Current cases related to such behaviours have in common that relate to undertakings that are “significant” and that are at least particularly relevant for suppliers to reach their potential demand.

        Certainly they are not “indispensable” and the “essential facility doctrine” is not to apply (at least not if the requirement of indispensability remains).

        So going back to the key question: Can Amazon, Google, Apple distort competition if they implement a self-preferencing behaviour even though none of them being “indispensable”?

        In my opinion the answer is yes. And my answer has nothing to do with the name of those companies but on the fact that services they provide to other undertakings are of great relevance for the latter in the journey to reach their potential customers. Those services are certainly “gatekeepers”.

        It is also noteworthy that there are other relevant aspects to assess whether such behaviours may entail a damage in terms of competition. Those other aspects are related to the demand side and are particular relevant in the digital scenario. Even though some argue that there are no significant switching costs as “Competition is just a click away” I think that this statement actually disguise the fact that there may be hidden switching costs. For example, due to network effects. If I am using whatsapp and all my family and friends are using such service there is a huge cost for me to switch to another messaging app. Also, there is another relevant factor, which is whether demand is somehow captive in the sense that is not perceiving such self-preferencial behaviours and so there is no incentive to change from one gatekeeper to another (perhaps more neutral). Being the Google Search case a good example and as per how insidious can be to manipulate search results I just let the founders of Google speak (Annex A:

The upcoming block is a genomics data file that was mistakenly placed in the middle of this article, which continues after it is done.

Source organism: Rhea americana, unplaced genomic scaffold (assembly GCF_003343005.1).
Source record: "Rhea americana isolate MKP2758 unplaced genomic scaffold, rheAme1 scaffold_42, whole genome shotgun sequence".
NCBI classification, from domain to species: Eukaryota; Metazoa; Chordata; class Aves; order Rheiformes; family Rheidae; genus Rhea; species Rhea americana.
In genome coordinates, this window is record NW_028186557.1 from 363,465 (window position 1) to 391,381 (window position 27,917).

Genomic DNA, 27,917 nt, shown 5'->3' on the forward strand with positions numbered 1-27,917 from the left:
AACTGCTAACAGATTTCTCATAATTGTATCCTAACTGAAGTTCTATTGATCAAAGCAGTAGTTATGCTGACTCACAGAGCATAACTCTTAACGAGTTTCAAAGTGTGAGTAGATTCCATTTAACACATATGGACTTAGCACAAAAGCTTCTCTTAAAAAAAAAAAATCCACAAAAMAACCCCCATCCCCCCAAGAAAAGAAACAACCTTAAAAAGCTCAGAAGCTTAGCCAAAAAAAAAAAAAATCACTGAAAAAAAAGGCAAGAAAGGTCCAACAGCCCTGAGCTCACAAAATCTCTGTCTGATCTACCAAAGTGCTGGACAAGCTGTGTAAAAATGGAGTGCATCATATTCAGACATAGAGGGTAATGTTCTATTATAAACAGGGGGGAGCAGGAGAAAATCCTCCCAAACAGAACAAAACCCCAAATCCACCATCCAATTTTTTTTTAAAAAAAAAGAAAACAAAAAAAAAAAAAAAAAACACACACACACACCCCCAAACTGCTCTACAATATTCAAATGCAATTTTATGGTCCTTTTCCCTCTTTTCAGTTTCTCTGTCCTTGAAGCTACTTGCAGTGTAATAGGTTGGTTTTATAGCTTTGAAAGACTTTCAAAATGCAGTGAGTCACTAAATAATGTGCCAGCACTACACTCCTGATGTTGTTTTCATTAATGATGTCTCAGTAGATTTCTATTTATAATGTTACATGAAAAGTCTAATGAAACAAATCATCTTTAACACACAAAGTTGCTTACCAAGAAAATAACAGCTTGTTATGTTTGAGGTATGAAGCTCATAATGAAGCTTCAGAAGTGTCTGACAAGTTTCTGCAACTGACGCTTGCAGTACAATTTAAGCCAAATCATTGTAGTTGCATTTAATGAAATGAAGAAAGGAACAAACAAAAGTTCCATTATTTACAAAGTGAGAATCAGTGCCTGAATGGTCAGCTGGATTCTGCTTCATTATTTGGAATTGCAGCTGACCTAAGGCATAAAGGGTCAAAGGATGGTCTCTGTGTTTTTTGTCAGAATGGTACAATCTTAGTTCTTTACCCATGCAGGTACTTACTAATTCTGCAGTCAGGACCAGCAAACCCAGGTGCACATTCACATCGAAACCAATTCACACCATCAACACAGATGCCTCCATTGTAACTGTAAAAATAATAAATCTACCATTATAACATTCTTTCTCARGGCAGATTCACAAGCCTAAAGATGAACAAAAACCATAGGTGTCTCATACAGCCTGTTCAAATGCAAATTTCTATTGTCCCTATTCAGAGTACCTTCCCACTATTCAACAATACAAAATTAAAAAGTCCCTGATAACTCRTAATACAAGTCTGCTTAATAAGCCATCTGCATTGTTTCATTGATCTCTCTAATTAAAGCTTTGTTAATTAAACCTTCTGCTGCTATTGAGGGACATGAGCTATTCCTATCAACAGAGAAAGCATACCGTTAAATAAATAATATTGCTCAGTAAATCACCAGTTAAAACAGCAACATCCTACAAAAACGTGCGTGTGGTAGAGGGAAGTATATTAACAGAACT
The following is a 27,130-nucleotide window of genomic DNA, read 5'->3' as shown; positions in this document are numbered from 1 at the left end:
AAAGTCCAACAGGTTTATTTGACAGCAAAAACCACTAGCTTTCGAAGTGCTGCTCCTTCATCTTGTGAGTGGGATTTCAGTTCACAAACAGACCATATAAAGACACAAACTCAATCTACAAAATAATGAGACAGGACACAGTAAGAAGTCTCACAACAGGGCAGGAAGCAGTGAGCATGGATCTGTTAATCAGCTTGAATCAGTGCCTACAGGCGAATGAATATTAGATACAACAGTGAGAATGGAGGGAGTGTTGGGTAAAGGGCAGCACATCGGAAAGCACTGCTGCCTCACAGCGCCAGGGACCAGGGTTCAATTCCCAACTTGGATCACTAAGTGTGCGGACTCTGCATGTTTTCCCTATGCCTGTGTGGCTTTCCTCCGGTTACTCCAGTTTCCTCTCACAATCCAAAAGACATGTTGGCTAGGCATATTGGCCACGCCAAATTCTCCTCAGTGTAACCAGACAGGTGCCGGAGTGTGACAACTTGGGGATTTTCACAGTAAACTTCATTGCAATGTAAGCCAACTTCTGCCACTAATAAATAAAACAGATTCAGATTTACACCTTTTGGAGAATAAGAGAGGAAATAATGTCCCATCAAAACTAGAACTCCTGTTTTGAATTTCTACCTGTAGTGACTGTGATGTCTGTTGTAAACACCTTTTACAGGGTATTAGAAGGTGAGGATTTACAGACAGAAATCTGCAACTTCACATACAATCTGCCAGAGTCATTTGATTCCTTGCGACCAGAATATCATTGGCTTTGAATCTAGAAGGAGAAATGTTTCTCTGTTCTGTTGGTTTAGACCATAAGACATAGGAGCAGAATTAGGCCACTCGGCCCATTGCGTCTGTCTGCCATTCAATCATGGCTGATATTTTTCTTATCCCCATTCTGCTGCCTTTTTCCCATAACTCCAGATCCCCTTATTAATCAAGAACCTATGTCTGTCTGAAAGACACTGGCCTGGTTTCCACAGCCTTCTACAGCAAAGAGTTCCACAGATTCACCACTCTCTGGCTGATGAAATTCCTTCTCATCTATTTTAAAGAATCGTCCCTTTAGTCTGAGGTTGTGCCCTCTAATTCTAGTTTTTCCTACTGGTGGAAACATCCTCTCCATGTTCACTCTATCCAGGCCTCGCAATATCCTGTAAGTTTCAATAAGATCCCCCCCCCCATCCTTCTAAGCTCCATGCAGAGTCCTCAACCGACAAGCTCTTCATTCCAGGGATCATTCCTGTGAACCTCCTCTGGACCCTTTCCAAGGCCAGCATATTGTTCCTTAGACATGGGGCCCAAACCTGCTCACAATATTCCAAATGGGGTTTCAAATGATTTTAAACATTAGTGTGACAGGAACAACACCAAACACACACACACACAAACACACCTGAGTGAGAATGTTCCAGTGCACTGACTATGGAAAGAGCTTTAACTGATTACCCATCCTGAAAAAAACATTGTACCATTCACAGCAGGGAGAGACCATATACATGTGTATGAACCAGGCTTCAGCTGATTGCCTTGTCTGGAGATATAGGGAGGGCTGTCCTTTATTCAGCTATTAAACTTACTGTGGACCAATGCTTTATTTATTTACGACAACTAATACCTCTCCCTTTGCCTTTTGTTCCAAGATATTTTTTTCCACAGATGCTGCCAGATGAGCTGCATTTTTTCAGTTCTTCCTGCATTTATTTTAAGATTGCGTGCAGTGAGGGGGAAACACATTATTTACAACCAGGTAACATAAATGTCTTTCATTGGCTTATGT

So I consider particularly advisable that antitrust authorities react before self-preferencing behaviours carried out by digital gatekeepers.

        It is true that this would mean a significant change (always implies a certain degree of uncertainty) as indispensability would no longer be an essential requirement, but I think it is a quite frank debate. I certainly do not perceive as a hidden attempt to circumvent Case Law. On the contrary, the European Commission has opened it to consultation.

        I also acknowledge that it may limit the degree of freedom to incur on self-preference behaviours and even change some business models. However, I think that any action by an antitrust authority limits the freedom of undertakings but the well functioning of the market is a superior legal good. Once again, the question is whether such self-preference behaviours attempt against the well functioning of the market (competition on the merits).

        I will very much appreciate your reply. But let me admit that I hope to have the chance to meet you personally someday so that we can discuss it with the depth it requires.

        Thank you again!


        Xavi Puig

        31 August 2020 at 10:47 am

  3. […] of the Competition Act. The act was last reviewed in 2008, the same year the App Store launched. Now the App Store itself is the subject of antitrust investigations in other jurisdictions, which are considering its role […]